But putting aside the outrageous cases — Here are 10 essential email etiquette tips:

1. Keep It Brief

No one likes to read on and on to get to the point. State your message concisely and simply. If you have a question, get to it quickly.

2. Use The Subject Line

Alert your recipient to what your email is about or you risk being ignored or relegated to the read-later (or never) list. Avoid using alert words, like Urgent, unless the matter really requires urgent attention or you become the boy who cried wolf.

3. Keep Them Few And Targeted

If you blanket someone’s inbox, you’ll soon be ignored. Save up several little matters to send in one email.

On the other hand, if you have a matter that needs immediate attention, don’t bury it inside a laundry list of insignificant issues.

4. Be Punctilious, Not Slapdash

Edit your emails as if they were formal letters. Omit slang and overly familiar language.

5. Watch The Punctuation

Don’t use all caps for emphasis. Use 12 point type and proper punctuation, meaning capitalize the first letter of each sentence and use a period at the end. Then, proofread. (And please don’t use a ridiculous font.)

6. Consider Your CCs And BCCs

Don’t copy people on your email unless they need to see the message. And don’t forget to use the BCC field, particularly for emails sent to large groups. People don’t want their emails shared so widely.

Hide the recipients’ addresses in the Blind Carbon Copy (BCC) Field.

7. Think Before Hitting ‘Reply All’

Sometimes people are copied on emails out of courtesy, but individual replies don’t need to be copied to everyone. It’s a rookie mistake.

8. Omit Any Silliness: No Emoticons!

If you’re trying to be funny, stop; business emails are not the place for this. Your recipients, frankly, may be in no mood for lightness and mirth.

9. Watch Your Tone

Without the benefit of facial expressions or body language, words are easily misinterpreted. So, keep your sentences simple and declarative. Keep the message focused and don’t go off on tangents.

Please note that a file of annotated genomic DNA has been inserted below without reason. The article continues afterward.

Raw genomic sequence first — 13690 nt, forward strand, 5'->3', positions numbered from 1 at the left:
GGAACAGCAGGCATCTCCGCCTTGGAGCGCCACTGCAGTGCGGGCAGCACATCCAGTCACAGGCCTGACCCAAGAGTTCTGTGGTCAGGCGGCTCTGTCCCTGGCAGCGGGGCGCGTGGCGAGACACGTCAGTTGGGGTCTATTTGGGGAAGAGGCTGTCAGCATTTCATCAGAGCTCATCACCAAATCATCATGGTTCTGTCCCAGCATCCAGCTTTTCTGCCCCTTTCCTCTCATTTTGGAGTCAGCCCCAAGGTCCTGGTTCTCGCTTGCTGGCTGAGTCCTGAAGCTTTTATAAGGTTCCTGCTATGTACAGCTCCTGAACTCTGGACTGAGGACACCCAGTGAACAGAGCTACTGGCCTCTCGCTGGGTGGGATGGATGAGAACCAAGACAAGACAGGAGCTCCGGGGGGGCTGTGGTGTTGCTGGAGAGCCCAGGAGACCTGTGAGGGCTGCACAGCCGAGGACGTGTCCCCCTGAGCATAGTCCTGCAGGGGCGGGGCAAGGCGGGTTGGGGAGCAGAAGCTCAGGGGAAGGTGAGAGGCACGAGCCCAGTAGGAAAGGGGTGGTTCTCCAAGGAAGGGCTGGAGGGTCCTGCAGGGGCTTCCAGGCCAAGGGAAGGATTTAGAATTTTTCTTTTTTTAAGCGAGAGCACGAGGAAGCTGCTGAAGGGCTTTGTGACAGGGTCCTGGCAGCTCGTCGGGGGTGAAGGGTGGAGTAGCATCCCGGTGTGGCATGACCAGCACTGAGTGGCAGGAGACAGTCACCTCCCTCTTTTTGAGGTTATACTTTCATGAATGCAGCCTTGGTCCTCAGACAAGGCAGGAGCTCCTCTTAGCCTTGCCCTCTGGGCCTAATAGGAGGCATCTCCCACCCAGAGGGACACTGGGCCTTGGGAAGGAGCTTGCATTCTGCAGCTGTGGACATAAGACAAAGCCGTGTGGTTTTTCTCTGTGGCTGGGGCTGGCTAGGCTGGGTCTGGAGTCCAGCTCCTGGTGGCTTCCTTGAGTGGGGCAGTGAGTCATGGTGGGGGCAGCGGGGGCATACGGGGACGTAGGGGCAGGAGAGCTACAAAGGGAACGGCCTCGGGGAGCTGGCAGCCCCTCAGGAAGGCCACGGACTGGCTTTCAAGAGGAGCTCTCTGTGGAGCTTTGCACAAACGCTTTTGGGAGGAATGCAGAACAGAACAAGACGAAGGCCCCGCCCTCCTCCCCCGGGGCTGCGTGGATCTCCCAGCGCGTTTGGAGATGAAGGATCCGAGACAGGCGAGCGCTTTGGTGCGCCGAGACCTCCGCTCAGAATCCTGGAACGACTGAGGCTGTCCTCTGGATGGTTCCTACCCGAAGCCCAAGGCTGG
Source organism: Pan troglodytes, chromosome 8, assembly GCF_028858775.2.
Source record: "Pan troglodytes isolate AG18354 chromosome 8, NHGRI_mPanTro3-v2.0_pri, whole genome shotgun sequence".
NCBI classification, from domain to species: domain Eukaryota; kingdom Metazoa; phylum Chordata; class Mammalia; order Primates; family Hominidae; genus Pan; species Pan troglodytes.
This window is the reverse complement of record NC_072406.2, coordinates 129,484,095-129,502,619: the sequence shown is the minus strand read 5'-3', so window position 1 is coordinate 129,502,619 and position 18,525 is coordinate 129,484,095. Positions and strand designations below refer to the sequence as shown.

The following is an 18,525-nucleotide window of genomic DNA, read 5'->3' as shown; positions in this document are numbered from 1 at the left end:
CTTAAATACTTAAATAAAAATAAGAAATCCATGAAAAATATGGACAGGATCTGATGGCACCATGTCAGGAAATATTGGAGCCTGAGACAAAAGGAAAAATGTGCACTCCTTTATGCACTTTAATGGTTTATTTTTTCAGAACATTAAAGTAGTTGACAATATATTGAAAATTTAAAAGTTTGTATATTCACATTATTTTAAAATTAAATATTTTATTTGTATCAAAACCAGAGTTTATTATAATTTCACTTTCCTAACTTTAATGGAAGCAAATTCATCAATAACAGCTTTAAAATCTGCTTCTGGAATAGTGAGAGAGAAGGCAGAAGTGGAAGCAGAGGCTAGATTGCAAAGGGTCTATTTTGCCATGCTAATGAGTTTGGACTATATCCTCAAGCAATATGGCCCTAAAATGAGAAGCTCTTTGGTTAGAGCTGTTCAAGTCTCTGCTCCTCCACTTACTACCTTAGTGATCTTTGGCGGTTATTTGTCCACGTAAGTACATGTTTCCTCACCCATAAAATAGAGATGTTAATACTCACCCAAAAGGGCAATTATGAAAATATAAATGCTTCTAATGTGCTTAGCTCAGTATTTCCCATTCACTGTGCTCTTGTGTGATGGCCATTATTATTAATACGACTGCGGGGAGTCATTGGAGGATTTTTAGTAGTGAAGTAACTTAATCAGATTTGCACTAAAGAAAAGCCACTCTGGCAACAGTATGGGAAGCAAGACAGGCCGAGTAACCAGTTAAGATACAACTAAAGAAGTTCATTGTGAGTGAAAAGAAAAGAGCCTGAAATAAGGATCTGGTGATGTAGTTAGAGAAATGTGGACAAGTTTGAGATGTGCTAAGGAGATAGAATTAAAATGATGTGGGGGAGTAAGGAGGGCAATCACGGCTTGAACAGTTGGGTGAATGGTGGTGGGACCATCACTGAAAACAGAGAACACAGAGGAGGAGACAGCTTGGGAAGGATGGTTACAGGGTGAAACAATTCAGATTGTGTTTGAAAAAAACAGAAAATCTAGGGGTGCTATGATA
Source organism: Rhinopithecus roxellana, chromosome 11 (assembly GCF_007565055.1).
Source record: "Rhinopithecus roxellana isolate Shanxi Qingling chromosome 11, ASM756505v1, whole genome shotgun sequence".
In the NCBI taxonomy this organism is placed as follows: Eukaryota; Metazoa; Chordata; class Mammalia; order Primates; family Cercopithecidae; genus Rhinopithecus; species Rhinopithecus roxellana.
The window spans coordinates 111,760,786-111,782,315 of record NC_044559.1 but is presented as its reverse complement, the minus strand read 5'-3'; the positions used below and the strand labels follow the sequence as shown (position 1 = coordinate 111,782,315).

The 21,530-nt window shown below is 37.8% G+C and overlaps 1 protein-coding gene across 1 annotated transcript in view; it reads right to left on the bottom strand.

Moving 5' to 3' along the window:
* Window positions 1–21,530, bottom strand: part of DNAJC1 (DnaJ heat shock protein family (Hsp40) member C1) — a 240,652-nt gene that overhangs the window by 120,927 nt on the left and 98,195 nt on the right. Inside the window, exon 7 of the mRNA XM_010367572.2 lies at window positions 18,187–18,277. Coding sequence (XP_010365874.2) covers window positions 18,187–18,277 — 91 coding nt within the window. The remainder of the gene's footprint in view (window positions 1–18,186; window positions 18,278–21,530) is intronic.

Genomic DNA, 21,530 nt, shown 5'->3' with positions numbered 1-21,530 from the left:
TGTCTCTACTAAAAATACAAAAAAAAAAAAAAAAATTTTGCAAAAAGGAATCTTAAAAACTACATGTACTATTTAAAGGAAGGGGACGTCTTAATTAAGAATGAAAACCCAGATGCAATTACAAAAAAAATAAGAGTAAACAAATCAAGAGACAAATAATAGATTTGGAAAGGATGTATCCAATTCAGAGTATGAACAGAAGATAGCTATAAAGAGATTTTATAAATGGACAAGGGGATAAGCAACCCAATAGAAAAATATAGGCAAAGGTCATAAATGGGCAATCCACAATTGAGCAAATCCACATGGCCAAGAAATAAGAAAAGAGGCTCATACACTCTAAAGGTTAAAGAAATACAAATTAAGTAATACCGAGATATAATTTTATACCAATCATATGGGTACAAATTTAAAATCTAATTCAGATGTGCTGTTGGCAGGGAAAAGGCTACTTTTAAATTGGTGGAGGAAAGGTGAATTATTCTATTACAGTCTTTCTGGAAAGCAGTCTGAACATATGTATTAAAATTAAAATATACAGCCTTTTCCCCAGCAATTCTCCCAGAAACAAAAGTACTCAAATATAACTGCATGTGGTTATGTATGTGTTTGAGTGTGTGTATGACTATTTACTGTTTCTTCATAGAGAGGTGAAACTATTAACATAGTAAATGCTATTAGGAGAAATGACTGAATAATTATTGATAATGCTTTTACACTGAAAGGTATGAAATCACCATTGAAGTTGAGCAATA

10. My Personal Pet Peeve

Never add a link without indicating what it is — not in an age of über vigilance over suspicious links that threaten to take us to where thieves lay in wait to steal our identities.

Not only should you not send an unidentified link — never open one either.

This post was originally published at an earlier date.

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Dan Citrenbaum | Expert In Franchise Selection, Due Diligence, Operations, & Training

About the author

Ready to make your dream of becoming an entrepreneur come true? Get your free evaluation today! Contact Dan Citrenbaum to help you create the career you’ve always wanted. As a business coach, Dan brings years of experience helping people select and buy a franchise or existing business. You can reach Dan at or at (484) 278-5489.


Disclosure: This post is sponsored by a CAREEREALISM-approved expert. You can learn more about expert posts here.

Photo Credit: Shutterstock

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How To Be More Organized At Work Wed, 22 Oct 2014 05:00:40 +0000 Organization is a pain, but the simple truth of the matter is organized people get more done. Find out how you can be more organized at work.

The post How To Be More Organized At Work appeared first on CAREEREALISM.

Organization is a pain, but the simple truth of the matter is organized people get more done. Why? Generally speaking, they have better time management, live with less mess and get in less trouble. If you want to decrease the mistakes you make and stop getting in your own way the only real option is to become organized.

Related: 5 Productivity-Sucking Snags To Avoid At Work

It’s easier said than done certainly, but if you follow a few simple steps you can earn a lasting result – provided you’re ready to commit long term!